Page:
I thirst, Jesus cries at Calvary, just as he had once before in the shadow less glare of the midday sun, this time at Sychar. Jesus, tired from his journey, sits beside Jacob’s well. A Samaritan woman comes to draw water and Jesus says to her, “Give me a drink”. And he, as she so rightly points out, is bucket-less. He lacks the means to refresh his human thirst. In the Garth of Chester Cathedral, there is a stunning depiction in bronze of this encounter between Jesus-the-parched-one and the Samaritan woman. Initially, it seems a fairly conventional retelling of the story, with Jesus and the woman elegantly depicted, facing each other in an intent gaze, their forms sited over a fountain which plays continually. But look closer and you see it has been cast as one piece, the two bodies forming an unbroken circle. Their hands meet around a bowl of water-but who is giver, and who receiver, is ambiguous. This icon compels us to read the story afresh as one of give-and-take, of mutual care. So often we focus upon the theological outcomes of this story, Jesus as the source of the living water that will quench her thirst, and ours eternally. The woman cascading this fountain to others, the response of the Samaritans, their faith in turn bursting out of them like water from a spring. But this is a story told by John, who above all others focuses upon the human experience of Jesus: his hunger and his love of hospitality, his need for friendship, his feeling for victims of injustice, his tears at the death of someone he loved, his horror at his own impending death, his washing of his friends’ feet, his thirst.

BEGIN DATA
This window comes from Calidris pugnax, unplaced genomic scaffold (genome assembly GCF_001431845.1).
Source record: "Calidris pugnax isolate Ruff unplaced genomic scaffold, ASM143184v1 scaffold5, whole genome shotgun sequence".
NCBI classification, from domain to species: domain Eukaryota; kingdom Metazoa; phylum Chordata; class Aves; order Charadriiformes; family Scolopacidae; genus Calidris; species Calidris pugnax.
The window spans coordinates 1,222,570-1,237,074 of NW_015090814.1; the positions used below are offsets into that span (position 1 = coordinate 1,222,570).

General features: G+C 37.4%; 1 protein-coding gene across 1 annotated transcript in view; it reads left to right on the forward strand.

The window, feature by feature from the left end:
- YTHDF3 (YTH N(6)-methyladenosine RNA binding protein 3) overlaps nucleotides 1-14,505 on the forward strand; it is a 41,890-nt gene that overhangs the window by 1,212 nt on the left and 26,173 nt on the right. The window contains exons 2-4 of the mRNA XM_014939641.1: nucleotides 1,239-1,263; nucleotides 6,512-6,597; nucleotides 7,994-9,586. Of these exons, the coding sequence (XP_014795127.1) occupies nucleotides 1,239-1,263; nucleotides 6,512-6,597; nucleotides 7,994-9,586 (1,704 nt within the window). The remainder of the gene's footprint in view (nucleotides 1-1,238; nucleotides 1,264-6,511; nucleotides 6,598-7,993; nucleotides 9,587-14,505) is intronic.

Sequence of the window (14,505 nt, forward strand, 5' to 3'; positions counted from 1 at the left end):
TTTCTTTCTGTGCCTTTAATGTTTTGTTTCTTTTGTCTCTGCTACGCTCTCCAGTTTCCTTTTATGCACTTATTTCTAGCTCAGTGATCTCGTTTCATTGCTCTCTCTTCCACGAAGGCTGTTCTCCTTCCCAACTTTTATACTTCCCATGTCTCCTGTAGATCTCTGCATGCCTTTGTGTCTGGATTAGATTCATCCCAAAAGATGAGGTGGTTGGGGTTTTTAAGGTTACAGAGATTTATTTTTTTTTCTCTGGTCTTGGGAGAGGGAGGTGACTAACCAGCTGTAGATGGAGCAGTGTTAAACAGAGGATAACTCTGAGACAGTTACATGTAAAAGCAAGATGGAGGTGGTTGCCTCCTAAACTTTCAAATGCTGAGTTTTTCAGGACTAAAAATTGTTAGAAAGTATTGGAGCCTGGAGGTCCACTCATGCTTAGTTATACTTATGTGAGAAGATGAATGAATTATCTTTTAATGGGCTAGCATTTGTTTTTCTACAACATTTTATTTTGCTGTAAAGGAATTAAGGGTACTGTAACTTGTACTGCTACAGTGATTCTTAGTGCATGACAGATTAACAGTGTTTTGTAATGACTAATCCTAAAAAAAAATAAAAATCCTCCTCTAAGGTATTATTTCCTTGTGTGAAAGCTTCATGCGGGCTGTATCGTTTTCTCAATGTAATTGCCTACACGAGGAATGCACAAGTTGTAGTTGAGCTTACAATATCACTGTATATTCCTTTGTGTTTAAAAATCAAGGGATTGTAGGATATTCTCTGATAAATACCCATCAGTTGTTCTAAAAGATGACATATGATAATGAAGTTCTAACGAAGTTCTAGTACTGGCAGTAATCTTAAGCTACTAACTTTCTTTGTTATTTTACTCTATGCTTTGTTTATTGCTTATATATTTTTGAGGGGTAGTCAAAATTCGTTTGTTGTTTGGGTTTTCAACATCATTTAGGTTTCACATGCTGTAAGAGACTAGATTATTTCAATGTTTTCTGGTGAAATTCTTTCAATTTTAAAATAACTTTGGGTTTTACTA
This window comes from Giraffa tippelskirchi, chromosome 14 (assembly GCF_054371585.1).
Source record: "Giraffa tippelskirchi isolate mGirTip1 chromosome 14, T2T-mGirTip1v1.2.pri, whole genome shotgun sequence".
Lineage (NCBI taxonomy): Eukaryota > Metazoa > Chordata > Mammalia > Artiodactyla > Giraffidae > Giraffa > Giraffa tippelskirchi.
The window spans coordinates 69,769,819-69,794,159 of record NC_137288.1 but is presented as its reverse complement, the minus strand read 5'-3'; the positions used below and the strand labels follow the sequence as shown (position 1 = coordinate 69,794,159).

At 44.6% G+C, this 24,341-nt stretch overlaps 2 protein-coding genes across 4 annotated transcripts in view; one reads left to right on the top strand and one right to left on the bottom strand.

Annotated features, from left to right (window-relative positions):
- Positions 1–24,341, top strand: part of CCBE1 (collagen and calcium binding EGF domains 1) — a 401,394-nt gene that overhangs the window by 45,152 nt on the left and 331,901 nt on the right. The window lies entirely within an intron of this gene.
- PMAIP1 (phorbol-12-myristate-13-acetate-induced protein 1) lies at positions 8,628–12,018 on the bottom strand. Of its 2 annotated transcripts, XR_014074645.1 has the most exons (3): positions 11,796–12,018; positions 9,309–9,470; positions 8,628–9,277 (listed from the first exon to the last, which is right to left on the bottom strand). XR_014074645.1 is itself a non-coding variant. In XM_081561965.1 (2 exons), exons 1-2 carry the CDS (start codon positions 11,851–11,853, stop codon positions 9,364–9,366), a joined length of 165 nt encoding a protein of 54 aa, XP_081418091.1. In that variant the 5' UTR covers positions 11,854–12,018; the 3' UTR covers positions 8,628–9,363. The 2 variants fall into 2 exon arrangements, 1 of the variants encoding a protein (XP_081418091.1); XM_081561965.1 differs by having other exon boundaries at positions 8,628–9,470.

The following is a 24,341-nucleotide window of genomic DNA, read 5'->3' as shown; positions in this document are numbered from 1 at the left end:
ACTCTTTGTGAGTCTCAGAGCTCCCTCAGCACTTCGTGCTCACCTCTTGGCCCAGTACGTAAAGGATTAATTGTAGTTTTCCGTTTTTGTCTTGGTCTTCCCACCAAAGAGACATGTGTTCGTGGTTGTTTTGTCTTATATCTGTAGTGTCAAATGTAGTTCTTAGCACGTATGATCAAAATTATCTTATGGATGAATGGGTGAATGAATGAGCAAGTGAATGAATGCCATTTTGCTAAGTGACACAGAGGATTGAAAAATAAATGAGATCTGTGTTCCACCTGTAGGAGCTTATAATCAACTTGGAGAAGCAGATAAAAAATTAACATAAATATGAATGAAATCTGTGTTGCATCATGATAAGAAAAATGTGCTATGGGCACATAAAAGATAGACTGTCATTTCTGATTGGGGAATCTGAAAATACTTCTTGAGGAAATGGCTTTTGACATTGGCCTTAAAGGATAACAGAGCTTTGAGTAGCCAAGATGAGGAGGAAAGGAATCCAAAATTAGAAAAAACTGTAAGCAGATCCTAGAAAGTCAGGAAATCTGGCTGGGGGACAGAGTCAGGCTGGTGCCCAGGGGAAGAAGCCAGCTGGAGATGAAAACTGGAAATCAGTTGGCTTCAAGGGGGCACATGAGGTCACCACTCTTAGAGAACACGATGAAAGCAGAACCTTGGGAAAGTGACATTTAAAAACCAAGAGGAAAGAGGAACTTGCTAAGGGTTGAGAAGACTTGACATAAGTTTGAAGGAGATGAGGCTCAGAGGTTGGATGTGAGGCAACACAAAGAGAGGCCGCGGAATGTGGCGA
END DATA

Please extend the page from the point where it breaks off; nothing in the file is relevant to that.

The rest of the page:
I thirst, Jesus cries from the Cross. I am thirsting. I go on thirsting. And anything you do for one of my brothers and sisters here, however insignificant, you do for me. Mother Teresa’s Missionaries of Charity take seriously this utterance of Christ every day. In every convent chapel hangs a crucifix, and beside it, simply, those words: I thirst. This needy cry from the thirst of the world is the heart of their calling. In her very last letter Teresa wrote, “let our gratitude be our strong resolution to quench the thirst of Jesus by lives of real charity-love for Jesus in prayer and love for Jesus in the poorest of the poor – nothing else”.

As Resurrection people, looking forward to the eternal new Jerusalem with its abundance of living water, we’re called to run from the well of life and share this living water with all who thirst, whether in body, mind, or spirit. We who know ourselves loved by an overwhelming and unending love must love one another until all come to know the abundance of life promised by Christ, both now and in the hereafter. This is our calling here on earth, now and until all enter through the gate of heaven and dwell in that house where there shall be no darkness nor dazzling, but one equal light, no noise nor silence, but one equal music, no fears nor hopes, but one equal possession, no ends nor beginnings, but one equal eternity, and where all thirsts are quenched by the gushing waters of eternal life.